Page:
Italy to begin recovery of an estimated 400 drowned refugee bodies

Published April 7th, 2016 - 04:00 GMT
Three bodies are washed up on a beach after authorities said at least 37 people were killed when their boat capsized in the Aegean Sea while trying to cross to Greece from Canakkale province, Turkey, Jan. 30, 2016. (AFP/Ozan Kose)
Three bodies are washed up on a beach after authorities said at least 37 people were killed when their boat capsized in the Aegean Sea while trying to cross to Greece from Canakkale province, Turkey, Jan. 30, 2016. (AFP/Ozan Kose)

On the one-year anniversary of the April 18, 2015 shipwreck that is considered the worst ever Mediterranean migration accident, Italy will start the recovery of bodies still trapped underwater, an Interior Ministry official said Wednesday.

Prefect Vittorio Piscitelli, a special envoy for missing persons, said the Italian Navy believes that "at least 400" victims will be found inside the hold of the vessel lying about 157 kilometres north-east of the Libyan coast, 375 metres below sea level.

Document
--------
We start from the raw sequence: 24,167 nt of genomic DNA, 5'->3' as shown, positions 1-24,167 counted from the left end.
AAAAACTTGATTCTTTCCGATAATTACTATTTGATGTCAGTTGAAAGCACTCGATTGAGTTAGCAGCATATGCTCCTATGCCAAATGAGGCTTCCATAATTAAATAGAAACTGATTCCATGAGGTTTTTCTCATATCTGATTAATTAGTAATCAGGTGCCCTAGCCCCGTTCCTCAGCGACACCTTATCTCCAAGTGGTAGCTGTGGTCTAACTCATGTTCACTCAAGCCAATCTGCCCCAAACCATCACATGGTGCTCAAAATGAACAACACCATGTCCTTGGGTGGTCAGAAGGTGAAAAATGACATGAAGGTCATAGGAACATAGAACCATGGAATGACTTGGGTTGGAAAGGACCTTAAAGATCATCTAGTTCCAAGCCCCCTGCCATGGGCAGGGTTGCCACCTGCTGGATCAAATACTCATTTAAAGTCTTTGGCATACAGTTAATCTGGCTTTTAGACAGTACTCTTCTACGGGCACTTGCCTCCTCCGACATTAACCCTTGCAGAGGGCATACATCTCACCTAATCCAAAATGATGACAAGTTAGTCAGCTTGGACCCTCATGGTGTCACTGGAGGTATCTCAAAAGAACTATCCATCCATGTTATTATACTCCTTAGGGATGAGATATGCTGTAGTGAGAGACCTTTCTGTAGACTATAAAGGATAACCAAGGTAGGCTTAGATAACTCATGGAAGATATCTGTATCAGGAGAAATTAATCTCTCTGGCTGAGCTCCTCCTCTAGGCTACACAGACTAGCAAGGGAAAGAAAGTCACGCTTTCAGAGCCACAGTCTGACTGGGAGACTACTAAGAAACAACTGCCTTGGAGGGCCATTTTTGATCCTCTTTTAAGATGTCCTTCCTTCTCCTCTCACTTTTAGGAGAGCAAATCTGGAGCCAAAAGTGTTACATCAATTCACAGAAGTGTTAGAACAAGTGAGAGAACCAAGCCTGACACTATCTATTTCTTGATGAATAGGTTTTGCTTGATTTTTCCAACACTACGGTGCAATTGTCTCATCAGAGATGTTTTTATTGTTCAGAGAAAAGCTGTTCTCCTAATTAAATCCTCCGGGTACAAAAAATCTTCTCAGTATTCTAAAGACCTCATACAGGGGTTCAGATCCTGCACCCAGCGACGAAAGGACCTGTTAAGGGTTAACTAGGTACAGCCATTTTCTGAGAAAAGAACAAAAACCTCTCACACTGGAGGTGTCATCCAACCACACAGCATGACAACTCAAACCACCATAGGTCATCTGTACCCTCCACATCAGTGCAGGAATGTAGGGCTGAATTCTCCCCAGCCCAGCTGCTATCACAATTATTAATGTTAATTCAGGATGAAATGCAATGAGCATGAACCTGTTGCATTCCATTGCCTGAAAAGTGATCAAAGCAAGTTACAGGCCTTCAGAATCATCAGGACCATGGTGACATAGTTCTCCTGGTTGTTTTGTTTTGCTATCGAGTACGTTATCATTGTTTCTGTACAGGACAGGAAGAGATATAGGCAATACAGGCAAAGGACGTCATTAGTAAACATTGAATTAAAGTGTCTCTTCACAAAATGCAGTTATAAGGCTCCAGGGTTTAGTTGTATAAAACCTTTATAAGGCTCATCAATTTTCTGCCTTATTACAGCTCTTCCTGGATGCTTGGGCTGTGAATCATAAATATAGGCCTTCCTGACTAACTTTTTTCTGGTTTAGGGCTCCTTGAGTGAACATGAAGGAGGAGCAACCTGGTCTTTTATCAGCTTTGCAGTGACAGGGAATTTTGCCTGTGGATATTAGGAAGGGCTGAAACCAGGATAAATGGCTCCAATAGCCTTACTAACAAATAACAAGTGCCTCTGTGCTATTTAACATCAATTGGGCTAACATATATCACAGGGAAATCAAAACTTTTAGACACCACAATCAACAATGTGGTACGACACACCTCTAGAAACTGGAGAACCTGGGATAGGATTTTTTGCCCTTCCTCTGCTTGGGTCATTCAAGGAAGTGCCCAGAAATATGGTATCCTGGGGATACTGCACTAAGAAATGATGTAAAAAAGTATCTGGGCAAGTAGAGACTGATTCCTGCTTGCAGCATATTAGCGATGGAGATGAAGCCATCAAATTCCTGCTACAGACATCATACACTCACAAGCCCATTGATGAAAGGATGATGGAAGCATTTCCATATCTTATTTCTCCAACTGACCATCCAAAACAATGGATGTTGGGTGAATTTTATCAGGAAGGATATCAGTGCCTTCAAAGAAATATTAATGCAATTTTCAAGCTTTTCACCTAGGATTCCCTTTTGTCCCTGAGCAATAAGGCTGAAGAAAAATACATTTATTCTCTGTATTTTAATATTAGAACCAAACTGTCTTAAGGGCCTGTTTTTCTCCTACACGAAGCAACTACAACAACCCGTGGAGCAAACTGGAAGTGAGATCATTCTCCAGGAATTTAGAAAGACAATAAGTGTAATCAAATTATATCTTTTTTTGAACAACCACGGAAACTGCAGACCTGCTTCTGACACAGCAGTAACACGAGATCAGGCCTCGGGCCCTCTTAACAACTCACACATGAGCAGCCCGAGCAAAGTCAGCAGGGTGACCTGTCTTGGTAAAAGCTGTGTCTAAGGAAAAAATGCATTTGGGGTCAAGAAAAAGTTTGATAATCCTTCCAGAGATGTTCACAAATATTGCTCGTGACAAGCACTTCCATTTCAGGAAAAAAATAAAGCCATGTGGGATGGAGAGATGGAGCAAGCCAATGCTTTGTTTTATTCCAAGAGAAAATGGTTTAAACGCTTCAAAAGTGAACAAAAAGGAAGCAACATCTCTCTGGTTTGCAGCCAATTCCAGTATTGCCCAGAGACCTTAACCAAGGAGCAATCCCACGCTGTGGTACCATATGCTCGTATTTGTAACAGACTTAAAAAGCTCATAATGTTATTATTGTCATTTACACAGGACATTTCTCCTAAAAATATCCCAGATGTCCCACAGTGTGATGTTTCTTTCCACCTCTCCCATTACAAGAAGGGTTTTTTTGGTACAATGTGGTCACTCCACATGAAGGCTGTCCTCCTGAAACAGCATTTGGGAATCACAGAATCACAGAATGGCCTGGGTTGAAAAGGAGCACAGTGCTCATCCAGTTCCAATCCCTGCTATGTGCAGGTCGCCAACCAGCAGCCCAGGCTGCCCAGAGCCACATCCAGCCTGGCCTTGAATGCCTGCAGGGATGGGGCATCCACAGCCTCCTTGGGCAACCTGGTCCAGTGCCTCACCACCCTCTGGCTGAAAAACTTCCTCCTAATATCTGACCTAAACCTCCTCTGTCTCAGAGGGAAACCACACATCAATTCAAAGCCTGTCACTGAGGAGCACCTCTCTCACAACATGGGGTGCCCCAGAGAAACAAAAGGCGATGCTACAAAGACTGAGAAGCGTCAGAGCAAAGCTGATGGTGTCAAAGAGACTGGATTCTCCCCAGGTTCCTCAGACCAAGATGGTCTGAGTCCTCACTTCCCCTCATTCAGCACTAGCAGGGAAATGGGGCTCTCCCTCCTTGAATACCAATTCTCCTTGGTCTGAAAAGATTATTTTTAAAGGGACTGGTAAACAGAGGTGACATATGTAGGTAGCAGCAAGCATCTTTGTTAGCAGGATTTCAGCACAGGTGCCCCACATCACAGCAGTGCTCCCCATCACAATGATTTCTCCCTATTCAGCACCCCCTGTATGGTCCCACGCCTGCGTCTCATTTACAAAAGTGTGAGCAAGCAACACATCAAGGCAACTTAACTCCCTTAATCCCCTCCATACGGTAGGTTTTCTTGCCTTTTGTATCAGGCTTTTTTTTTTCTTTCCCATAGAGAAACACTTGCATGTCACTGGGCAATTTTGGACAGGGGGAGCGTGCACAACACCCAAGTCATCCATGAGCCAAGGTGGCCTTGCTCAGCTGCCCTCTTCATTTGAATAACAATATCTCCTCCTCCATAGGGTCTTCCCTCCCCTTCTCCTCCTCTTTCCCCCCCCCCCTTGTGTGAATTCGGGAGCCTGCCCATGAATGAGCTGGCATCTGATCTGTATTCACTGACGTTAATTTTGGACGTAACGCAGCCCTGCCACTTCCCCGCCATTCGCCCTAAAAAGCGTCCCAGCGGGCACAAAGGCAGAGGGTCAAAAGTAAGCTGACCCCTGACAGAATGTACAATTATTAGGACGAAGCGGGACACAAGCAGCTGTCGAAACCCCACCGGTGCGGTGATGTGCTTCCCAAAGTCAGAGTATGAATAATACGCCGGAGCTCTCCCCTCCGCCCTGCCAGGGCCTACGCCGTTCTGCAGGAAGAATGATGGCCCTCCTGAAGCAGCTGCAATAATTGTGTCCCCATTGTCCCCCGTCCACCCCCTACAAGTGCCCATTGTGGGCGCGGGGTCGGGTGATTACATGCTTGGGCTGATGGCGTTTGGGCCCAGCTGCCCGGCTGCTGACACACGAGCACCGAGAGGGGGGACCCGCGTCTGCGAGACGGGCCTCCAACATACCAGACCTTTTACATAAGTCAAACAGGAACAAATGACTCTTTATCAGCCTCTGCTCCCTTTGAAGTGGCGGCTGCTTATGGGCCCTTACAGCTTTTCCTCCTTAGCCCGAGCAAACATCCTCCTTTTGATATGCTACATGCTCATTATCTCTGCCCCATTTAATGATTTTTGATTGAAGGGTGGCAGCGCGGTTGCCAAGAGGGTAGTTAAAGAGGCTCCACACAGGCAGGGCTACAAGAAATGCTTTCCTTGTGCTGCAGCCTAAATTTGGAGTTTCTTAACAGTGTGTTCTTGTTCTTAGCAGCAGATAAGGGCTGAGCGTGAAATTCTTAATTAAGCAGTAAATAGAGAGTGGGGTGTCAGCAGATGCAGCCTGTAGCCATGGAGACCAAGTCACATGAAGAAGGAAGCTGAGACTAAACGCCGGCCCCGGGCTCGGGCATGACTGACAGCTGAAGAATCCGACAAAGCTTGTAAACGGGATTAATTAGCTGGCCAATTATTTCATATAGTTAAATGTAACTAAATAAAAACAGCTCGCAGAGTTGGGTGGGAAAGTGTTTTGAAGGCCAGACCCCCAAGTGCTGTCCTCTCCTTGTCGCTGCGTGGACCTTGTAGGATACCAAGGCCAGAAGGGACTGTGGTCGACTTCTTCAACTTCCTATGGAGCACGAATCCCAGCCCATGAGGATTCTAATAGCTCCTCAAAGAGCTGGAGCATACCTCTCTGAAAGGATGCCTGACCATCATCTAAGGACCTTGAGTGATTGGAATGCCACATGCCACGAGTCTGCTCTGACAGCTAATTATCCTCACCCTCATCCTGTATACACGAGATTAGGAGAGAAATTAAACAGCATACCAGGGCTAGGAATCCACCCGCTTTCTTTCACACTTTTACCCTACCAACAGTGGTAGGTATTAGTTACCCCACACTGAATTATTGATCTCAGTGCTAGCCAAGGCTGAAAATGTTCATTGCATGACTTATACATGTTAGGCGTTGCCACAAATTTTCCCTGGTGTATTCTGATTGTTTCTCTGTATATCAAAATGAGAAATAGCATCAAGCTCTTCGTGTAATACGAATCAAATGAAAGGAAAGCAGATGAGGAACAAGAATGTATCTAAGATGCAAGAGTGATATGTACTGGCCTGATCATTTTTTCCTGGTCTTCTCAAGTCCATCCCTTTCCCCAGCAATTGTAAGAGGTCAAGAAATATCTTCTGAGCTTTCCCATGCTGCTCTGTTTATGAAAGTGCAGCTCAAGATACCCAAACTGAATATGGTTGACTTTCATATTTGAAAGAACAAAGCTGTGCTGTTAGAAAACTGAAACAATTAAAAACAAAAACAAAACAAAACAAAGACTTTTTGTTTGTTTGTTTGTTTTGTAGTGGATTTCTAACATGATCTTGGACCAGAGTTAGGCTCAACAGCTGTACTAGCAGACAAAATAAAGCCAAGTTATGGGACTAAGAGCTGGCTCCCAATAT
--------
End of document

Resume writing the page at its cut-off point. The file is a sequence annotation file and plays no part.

"These are the estimated numbers, but we do not rule out surprises," Piscitelli said at a news briefing at the ministry in Rome.

He said the navy, or Marina Militare, was going to lift up the vessel, cover it up and refrigerate it to conserve the bodies, and tow it to the Sicilian NATO naval base of Melilli, where forensic teams will work on identifying the bodies.

In the immediate aftermath of the shipwreck, rescue teams found 24 bodies and 28 survivors. Later, the Marina Militare used a remotely operated device to recover another 118 bodies from the top of the wreck and surrounding seabed, but could not do anything for victims crammed inside the boat.

In May, Prime Minister Matteo Renzi said the recovery of all the bodies was a matter of national pride for Italy.

"We will go fetch that boat, the one that sank in last month's carnage, and we will lift it up. I want the whole world to see what happened. It is unacceptable for some people to keep thinking along the lines of 'out of sight, out of mind,'" Renzi said.

 


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